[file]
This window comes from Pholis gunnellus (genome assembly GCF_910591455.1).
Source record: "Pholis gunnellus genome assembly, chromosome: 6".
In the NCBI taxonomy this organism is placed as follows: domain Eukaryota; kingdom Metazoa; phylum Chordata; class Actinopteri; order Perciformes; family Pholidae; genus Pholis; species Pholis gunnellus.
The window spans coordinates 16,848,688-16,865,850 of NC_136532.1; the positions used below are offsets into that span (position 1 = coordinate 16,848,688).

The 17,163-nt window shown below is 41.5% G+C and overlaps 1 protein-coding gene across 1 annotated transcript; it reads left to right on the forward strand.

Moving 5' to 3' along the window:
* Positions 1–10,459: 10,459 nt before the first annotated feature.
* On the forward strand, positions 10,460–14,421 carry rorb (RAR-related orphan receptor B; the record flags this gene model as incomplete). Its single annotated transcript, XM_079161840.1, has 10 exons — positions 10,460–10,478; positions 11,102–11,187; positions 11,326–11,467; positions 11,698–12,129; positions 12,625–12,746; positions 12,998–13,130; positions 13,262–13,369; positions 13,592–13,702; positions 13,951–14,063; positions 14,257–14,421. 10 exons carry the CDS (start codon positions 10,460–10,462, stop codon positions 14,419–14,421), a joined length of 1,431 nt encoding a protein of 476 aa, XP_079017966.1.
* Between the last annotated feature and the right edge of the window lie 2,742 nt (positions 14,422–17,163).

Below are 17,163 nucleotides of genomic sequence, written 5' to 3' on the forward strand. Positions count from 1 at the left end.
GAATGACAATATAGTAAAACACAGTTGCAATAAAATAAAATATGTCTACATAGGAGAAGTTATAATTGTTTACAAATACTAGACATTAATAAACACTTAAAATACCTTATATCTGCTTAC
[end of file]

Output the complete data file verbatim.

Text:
This window comes from Pholis gunnellus (genome assembly GCF_910591455.1).
Source record: "Pholis gunnellus genome assembly, chromosome: 6".
In the NCBI taxonomy this organism is placed as follows: domain Eukaryota; kingdom Metazoa; phylum Chordata; class Actinopteri; order Perciformes; family Pholidae; genus Pholis; species Pholis gunnellus.
The window spans coordinates 16,848,688-16,865,850 of NC_136532.1; the positions used below are offsets into that span (position 1 = coordinate 16,848,688).

The 17,163-nt window shown below is 41.5% G+C and overlaps 1 protein-coding gene across 1 annotated transcript; it reads left to right on the forward strand.

Moving 5' to 3' along the window:
* Positions 1–10,459: 10,459 nt before the first annotated feature.
* On the forward strand, positions 10,460–14,421 carry rorb (RAR-related orphan receptor B; the record flags this gene model as incomplete). Its single annotated transcript, XM_079161840.1, has 10 exons — positions 10,460–10,478; positions 11,102–11,187; positions 11,326–11,467; positions 11,698–12,129; positions 12,625–12,746; positions 12,998–13,130; positions 13,262–13,369; positions 13,592–13,702; positions 13,951–14,063; positions 14,257–14,421. 10 exons carry the CDS (start codon positions 10,460–10,462, stop codon positions 14,419–14,421), a joined length of 1,431 nt encoding a protein of 476 aa, XP_079017966.1.
* Between the last annotated feature and the right edge of the window lie 2,742 nt (positions 14,422–17,163).

Below are 17,163 nucleotides of genomic sequence, written 5' to 3' on the forward strand. Positions count from 1 at the left end.
GAATGACAATATAGTAAAACACAGTTGCAATAAAATAAAATATGTCTACATAGGAGAAGTTATAATTGTTTACAAATACTAGACATTAATAAACACTTAAAATACCTTATATCTGCTTAC